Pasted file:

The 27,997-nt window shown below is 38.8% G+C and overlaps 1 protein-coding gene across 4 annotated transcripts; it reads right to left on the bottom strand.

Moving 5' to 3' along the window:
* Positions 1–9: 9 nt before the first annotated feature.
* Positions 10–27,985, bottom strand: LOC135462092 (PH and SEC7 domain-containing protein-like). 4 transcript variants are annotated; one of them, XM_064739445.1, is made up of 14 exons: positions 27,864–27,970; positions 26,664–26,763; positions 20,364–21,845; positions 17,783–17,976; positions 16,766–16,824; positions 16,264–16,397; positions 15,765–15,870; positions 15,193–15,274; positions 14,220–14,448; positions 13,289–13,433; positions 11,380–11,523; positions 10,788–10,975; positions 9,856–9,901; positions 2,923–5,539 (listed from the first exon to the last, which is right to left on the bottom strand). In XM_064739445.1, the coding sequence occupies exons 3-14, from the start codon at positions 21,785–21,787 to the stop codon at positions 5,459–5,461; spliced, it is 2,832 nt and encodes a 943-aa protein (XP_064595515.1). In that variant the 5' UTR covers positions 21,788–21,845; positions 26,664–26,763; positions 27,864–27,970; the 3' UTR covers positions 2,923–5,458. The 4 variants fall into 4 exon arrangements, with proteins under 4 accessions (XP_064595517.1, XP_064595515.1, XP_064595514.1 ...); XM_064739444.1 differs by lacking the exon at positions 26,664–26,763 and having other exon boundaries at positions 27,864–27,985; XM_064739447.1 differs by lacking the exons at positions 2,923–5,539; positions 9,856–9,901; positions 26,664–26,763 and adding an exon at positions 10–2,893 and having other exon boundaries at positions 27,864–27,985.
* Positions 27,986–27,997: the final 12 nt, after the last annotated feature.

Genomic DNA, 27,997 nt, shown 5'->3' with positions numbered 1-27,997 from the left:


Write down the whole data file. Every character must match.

The 27,997-nt window shown below is 38.8% G+C and overlaps 1 protein-coding gene across 4 annotated transcripts; it reads right to left on the bottom strand.

Moving 5' to 3' along the window:
* Positions 1–9: 9 nt before the first annotated feature.
* Positions 10–27,985, bottom strand: LOC135462092 (PH and SEC7 domain-containing protein-like). 4 transcript variants are annotated; one of them, XM_064739445.1, is made up of 14 exons: positions 27,864–27,970; positions 26,664–26,763; positions 20,364–21,845; positions 17,783–17,976; positions 16,766–16,824; positions 16,264–16,397; positions 15,765–15,870; positions 15,193–15,274; positions 14,220–14,448; positions 13,289–13,433; positions 11,380–11,523; positions 10,788–10,975; positions 9,856–9,901; positions 2,923–5,539 (listed from the first exon to the last, which is right to left on the bottom strand). In XM_064739445.1, the coding sequence occupies exons 3-14, from the start codon at positions 21,785–21,787 to the stop codon at positions 5,459–5,461; spliced, it is 2,832 nt and encodes a 943-aa protein (XP_064595515.1). In that variant the 5' UTR covers positions 21,788–21,845; positions 26,664–26,763; positions 27,864–27,970; the 3' UTR covers positions 2,923–5,458. The 4 variants fall into 4 exon arrangements, with proteins under 4 accessions (XP_064595517.1, XP_064595515.1, XP_064595514.1 ...); XM_064739444.1 differs by lacking the exon at positions 26,664–26,763 and having other exon boundaries at positions 27,864–27,985; XM_064739447.1 differs by lacking the exons at positions 2,923–5,539; positions 9,856–9,901; positions 26,664–26,763 and adding an exon at positions 10–2,893 and having other exon boundaries at positions 27,864–27,985.
* Positions 27,986–27,997: the final 12 nt, after the last annotated feature.

Genomic DNA, 27,997 nt, shown 5'->3' with positions numbered 1-27,997 from the left: